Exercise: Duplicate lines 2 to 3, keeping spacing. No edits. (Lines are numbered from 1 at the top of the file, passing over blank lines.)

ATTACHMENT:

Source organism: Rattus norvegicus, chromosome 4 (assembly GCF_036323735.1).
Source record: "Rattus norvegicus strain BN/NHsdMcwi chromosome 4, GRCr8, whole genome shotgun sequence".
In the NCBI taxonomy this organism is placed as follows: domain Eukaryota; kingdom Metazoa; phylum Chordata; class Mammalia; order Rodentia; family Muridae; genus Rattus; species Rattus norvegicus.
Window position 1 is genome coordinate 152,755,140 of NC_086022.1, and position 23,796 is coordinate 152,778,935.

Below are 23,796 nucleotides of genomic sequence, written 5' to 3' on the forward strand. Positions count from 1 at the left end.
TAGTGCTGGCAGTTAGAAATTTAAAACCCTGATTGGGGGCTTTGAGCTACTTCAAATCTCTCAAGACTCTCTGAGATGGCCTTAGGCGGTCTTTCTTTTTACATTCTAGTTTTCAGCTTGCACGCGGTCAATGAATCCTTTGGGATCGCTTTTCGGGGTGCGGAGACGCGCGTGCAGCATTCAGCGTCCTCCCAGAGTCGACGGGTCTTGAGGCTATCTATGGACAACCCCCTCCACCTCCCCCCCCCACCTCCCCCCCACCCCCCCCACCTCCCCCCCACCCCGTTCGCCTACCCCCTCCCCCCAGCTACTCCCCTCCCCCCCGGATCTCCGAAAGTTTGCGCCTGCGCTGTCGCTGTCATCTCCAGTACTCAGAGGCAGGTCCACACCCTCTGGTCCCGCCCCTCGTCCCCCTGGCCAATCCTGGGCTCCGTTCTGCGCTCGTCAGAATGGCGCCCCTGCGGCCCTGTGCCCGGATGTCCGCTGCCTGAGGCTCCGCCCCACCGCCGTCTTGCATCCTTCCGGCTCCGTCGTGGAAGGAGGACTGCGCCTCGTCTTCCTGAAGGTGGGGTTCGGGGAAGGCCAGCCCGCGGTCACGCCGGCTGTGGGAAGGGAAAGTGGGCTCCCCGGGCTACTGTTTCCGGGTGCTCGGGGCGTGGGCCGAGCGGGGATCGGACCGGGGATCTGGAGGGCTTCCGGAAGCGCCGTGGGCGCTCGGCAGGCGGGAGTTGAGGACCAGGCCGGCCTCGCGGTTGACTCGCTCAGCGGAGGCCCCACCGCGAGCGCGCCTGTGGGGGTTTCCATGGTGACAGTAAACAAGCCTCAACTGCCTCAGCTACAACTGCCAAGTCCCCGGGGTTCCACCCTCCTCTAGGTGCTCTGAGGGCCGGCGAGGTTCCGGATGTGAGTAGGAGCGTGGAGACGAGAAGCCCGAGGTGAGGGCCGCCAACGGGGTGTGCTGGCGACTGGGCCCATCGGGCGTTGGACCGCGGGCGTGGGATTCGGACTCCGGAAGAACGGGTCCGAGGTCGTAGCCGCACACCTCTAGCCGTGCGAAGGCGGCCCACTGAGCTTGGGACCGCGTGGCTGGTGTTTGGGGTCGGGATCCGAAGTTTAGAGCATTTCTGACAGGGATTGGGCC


Source record: "Rattus norvegicus strain BN/NHsdMcwi chromosome 4, GRCr8, whole genome shotgun sequence".
In the NCBI taxonomy this organism is placed as follows: domain Eukaryota; kingdom Metazoa; phylum Chordata; class Mammalia; order Rodentia; family Muridae; genus Rattus; species Rattus norvegicus.